The BYU’s women’s basketball team tacked on another loss to its season Wednesday night, when they lost to Kansas State 59-46 in Manhattan, Kan. The Cougars now hold a 1-2 record.
But even with the tough loss, it was a good night for the guards. All three of the starting guards — Lexi Eaton, Haley Steed and Kim Parker — scored double digit points. Eaton led with 16 points, while Steed had 13 and Parker with 11.
On the other hand, it was a rough night for starting forwards and seniors Kristen Riley and Dani Peterson. Peterson was only 2-for-7 from the field and Riley 1-for-6.
“I thought my guards … competed very well,” BYU coach Jeff Judkings said. “But my inside presence tonight wasn’t what I expected [or] what this team really needs.”
Parker, a sophomore from Heber, echoed Judkins’ thoughts.
“It was just [the guards’] night tonight,” Parker said. “Obviously [Kansas State] has some really good [players] inside, but if we’re going to win games, we need post-presence so that the pressure isn’t so hard on the guards.”
BYU had a dry run for about 10 minutes during the second half, not scoring any points until Steed committed with a field goal with 2:46 left on the clock.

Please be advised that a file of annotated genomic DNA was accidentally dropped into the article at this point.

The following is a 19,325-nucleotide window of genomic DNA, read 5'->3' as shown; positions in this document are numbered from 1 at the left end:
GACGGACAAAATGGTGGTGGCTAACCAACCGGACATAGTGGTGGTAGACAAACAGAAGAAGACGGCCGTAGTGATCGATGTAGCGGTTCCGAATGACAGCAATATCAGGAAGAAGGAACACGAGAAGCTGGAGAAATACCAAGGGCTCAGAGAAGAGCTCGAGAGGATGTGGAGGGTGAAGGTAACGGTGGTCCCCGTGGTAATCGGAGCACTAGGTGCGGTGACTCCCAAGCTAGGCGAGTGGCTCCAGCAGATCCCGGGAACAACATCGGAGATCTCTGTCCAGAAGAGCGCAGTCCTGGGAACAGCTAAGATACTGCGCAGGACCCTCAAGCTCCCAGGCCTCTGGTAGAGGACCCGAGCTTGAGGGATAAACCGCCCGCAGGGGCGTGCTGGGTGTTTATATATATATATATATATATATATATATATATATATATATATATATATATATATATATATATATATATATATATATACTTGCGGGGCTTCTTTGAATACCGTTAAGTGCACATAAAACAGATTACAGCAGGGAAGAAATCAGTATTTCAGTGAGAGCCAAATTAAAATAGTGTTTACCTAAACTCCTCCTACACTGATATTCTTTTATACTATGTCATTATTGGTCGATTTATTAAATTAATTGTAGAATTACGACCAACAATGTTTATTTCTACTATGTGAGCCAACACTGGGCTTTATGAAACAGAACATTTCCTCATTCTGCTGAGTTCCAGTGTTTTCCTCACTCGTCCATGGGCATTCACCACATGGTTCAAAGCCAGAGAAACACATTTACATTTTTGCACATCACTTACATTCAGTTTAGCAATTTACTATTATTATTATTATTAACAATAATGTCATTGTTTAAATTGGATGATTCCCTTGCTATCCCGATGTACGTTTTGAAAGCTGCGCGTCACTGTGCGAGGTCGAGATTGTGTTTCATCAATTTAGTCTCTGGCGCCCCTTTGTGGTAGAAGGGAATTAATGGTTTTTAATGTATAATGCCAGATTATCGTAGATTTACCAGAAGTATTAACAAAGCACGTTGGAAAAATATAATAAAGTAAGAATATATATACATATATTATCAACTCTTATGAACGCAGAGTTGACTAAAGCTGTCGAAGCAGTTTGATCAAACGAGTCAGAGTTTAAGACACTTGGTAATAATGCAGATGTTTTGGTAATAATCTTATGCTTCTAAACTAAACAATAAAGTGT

For the first time this season, the Cougars were out-rebounded — the Wildcats had 40 to BYU’s 35. The 16 offensive rebounds nabbed by Kansas State resulted in 12 second-chance points.
Kansas State’s Jalana Childs led all scorers with 18 points. Stocking up nine rebounds total, Childs had more offensive rebounds than defensive.
“I thought [Childs], especially in the first half, dominated getting the ball where she wanted to get in the post, and being aggressive in there,” Judkins said. “[Kansas State] threw it to [Childs] and she scored it.”
Freshman starter Eaton said things finally clicked for her during tonight’s game.
“I just feel like lately I’ve been struggling with my nerves, and today I really just focused on the fundamentals,” Eaton said. “My teammates did a great job of creating those open looks for me and I converted, and that just got me going this game.”
Eaton said the game lost all momentum during the last minute when all of the starters were subbed out, but what really killed the game was the team’s mentality, or lack thereof — they didn’t come ready to play.
Judkins said that ultimately K-State seemed to want the win more.
“Basketball is so mental sometimes,” Judkins said. “You have ups and downs, and we’re just going to have to learn from this. This is a tough road trip. I think we could have won both games here, and … it would have been nice. This is a team that we should have beat tonight.”